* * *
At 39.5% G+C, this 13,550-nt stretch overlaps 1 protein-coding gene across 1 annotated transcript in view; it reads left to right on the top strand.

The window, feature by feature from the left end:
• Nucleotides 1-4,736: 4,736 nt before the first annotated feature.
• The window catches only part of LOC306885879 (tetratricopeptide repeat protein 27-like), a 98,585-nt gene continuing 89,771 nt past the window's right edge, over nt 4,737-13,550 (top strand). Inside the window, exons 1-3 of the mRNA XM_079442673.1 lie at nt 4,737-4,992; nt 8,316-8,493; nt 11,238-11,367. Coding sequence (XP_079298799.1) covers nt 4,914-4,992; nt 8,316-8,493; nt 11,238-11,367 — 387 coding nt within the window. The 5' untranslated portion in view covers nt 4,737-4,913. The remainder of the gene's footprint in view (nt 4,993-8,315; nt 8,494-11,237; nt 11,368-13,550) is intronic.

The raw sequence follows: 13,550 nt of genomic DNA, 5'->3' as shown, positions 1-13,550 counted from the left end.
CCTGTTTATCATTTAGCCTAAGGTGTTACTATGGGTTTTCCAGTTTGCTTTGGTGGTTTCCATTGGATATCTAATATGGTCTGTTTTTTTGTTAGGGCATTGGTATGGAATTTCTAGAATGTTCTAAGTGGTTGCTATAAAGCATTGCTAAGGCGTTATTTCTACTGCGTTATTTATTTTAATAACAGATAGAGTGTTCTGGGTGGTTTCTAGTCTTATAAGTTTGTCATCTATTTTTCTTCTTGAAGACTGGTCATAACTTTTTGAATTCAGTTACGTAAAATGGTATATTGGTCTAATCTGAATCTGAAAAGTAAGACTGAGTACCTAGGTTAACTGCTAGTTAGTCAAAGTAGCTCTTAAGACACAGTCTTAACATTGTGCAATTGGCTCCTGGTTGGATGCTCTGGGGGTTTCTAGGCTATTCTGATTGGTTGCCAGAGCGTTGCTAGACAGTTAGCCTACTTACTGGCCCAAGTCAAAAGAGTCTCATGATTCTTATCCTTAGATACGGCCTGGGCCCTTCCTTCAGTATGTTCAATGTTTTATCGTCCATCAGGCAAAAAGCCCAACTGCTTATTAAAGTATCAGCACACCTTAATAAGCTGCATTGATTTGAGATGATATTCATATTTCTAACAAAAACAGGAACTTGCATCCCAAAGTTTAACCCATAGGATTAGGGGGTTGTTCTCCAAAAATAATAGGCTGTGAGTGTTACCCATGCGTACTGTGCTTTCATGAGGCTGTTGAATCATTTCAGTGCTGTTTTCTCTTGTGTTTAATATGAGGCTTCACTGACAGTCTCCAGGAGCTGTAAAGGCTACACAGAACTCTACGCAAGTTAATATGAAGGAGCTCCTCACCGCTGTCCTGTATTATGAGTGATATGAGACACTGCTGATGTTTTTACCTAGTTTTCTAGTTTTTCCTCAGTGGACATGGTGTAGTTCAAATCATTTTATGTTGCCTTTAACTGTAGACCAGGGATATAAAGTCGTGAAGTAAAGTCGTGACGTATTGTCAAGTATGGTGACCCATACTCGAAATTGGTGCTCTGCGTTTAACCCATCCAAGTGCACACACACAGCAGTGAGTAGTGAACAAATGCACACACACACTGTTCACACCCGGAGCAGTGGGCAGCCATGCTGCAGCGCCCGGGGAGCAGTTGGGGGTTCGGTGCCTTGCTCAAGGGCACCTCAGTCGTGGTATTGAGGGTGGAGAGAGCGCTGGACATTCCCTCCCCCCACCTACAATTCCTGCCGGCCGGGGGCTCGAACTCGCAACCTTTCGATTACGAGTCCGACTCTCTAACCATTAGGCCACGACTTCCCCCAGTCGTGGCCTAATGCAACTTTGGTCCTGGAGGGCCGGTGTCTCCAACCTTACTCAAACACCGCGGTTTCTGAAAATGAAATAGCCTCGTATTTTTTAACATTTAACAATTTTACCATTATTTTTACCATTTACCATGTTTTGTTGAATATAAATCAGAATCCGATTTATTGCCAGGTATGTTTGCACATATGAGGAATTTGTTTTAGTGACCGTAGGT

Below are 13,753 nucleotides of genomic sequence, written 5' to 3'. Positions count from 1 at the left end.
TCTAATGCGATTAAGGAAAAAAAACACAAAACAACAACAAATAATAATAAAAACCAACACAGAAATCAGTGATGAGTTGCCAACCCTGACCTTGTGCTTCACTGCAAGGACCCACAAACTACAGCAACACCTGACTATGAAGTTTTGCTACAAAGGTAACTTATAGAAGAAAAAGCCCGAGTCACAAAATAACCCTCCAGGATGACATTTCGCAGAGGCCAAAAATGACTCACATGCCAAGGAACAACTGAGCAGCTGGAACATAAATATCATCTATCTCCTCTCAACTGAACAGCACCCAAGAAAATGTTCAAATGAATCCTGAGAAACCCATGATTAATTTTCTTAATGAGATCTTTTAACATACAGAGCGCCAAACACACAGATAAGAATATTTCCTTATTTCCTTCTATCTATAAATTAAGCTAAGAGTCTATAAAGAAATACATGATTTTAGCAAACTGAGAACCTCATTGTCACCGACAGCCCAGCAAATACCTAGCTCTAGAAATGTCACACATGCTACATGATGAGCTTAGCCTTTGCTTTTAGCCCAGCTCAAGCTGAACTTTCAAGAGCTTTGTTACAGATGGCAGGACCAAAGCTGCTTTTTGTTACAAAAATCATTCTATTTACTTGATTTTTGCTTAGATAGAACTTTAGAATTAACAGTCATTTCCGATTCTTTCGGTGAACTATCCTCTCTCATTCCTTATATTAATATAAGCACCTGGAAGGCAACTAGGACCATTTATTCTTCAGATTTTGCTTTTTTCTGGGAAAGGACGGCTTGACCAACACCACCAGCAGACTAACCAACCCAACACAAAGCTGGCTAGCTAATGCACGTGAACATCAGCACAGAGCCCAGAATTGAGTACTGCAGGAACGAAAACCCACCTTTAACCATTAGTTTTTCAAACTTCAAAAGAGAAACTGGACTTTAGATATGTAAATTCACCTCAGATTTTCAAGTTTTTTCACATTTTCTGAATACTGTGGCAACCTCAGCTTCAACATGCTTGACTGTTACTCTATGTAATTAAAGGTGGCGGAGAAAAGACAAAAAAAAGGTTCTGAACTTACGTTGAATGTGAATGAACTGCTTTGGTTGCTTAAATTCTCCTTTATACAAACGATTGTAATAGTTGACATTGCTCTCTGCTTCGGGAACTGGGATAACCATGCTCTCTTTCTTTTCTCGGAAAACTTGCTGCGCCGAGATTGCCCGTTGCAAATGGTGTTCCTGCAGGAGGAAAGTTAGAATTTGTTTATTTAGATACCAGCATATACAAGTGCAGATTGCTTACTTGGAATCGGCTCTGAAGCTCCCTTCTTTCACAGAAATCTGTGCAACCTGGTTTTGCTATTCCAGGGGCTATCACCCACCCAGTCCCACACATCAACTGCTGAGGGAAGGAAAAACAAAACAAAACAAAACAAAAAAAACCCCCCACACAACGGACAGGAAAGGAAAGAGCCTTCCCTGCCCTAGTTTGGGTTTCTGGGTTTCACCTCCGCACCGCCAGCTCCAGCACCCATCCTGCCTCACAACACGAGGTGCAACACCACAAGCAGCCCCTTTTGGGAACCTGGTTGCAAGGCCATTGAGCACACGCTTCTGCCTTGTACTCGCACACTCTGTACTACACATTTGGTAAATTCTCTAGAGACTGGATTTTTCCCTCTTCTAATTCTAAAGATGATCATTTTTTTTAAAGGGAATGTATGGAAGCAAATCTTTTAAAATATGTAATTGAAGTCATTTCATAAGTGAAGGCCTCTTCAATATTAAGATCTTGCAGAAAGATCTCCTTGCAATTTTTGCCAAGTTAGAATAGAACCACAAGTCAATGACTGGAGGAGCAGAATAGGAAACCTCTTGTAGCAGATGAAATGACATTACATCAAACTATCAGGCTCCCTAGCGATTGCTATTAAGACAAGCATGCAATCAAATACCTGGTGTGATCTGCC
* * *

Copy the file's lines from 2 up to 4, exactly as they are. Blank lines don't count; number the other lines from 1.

The window, feature by feature from the left end:
• Nucleotides 1-4,736: 4,736 nt before the first annotated feature.
• The window catches only part of LOC306885879 (tetratricopeptide repeat protein 27-like), a 98,585-nt gene continuing 89,771 nt past the window's right edge, over nt 4,737-13,550 (top strand). Inside the window, exons 1-3 of the mRNA XM_079442673.1 lie at nt 4,737-4,992; nt 8,316-8,493; nt 11,238-11,367. Coding sequence (XP_079298799.1) covers nt 4,914-4,992; nt 8,316-8,493; nt 11,238-11,367 — 387 coding nt within the window. The 5' untranslated portion in view covers nt 4,737-4,913. The remainder of the gene's footprint in view (nt 4,993-8,315; nt 8,494-11,237; nt 11,368-13,550) is intronic.